A SWITCH from 16th century Venice to a pub on a run-down Yorkshire housing estate may not be every Shakespearean’s dream – but that’s how Frantic Assembly are treating their latest production of Othello.

However, artistic director, Scott Graham is proud that “every word you hear in our Othello was written by William Shakespeare over four centuries ago.”

For Graham, working on a text written by Shakespeare is no different to collaborating with the many contemporary writers with whom the company works.

“Shakespeare’s really very good,” he laughs. “It’s 400 years of genius. We feel very lucky to be collaborating with one of the best writers in the world.

“We never wanted to rewrite Shakespeare, we never wanted to compromise the language, but we did want to do a version of Othello where the clarity of the world, of the storytelling and of the tensions and meanings in the play are made very clear. If you do that and do it well, then you can sneak the language in under the radar.”

In the original play, Othello is the black man who has risen to become an admired army general, but Frantic have made him the leader of a local gang.

However, the cracks in his position begin to show when he marries the daughter of a local white man. In 110 violent minutes, set around a pool table in a pub, the jealousy of gang member, Iago – who feels over-looked and under-appreciated-- turns malignant, and he persuades Othello that his young bride, Desdemona, has been unfaithful. With tragic consequences.

Graham is acutely aware that many of us are put off Shakespeare for life by our experience of the plays at school, so he sees it as his job to make Othello – a play about power, male rage, jealousy and murder — seem freshly-minted.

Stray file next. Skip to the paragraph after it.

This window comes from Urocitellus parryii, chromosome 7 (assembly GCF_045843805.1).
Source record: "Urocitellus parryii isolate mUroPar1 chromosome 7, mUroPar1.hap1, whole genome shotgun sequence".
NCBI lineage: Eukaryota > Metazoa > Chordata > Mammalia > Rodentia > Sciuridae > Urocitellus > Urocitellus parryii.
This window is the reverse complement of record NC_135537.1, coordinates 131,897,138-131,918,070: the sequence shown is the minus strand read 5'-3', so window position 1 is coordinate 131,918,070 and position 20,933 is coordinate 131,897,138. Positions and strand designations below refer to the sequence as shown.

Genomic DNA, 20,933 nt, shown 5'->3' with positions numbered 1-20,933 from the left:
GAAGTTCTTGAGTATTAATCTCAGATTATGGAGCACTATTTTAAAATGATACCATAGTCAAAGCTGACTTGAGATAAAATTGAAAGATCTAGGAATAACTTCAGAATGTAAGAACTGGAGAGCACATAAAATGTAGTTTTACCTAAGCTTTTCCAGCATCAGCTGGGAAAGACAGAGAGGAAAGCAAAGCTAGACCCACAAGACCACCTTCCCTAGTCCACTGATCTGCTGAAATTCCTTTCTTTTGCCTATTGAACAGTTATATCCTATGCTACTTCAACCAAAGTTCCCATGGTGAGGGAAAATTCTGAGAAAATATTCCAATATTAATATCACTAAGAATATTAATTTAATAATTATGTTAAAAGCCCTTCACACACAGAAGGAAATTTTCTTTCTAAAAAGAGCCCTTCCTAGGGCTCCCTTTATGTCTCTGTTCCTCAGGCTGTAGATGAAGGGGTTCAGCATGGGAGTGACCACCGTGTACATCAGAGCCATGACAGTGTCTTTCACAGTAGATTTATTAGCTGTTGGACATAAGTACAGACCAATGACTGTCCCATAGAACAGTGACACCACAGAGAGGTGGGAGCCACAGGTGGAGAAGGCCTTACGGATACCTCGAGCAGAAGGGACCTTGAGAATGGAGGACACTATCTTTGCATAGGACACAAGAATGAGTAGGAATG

Othello has been one of the company’s greatest successes and brought Frantic new admirers from teenagers to teachers. But when the idea of staging a Shakespeare play was first suggested more than 15 years ago, the company – which has a pioneering approach to British theatre - didn’t think Shakespeare was for them. Graham hadn’t even read the play.

When he did, he recognised that the themes of friendship, sex, betrayal, jealousy and violence were remarkably similar to those which the company had already been mining in a series of productions inspired by their own lives and interests. The question was whether they could do that with Shakespeare?

The stakes were high. Shakespeare is a cultural icon. People have fixed ideas about how the plays should be produced, what you can and can’t do with them.

“It was a risk,” he recalls, “for the first time there was baggage around the play we were staging. Sometimes people hadn’t liked the shows we had made, and that’s always fine, but this was the first time that it felt as if somebody might see the show and say ‘you’re wrong, you can’t do that with Shakespeare’.” 

Instead, audiences, both young and old, were relieved to experience a production which didn’t feel like some kind of cultural medicine, but a Shakespeare show that was genuinely thrilling.

The current tour of Othello is its third iteration. The current revival lands in a post-Brexit world where there is much talk of levelling up and where cultural movements such as Black Lives Matter and #MeToo have created ripples beneath the surface of daily life.

“At Frantic we’ve always been trying to make theatre which feels as if it is about now,” says Graham.

“Going back and looking at the play again, I realised how much it is about community. At the start of the play community is working. An outsider, an immigrant, has been welcomed in and rises within that community. But then something happens, and it sparks a darker reaction which allows a slow poison to be dripped into that community and take root. The way it happens so easily is frightening.” 

Frantic Assembly’s Othello will be at the Yvonne Arnaud Theatre, Guildford, from tomorrow, Tuesday 1 November until Saturday 5 November.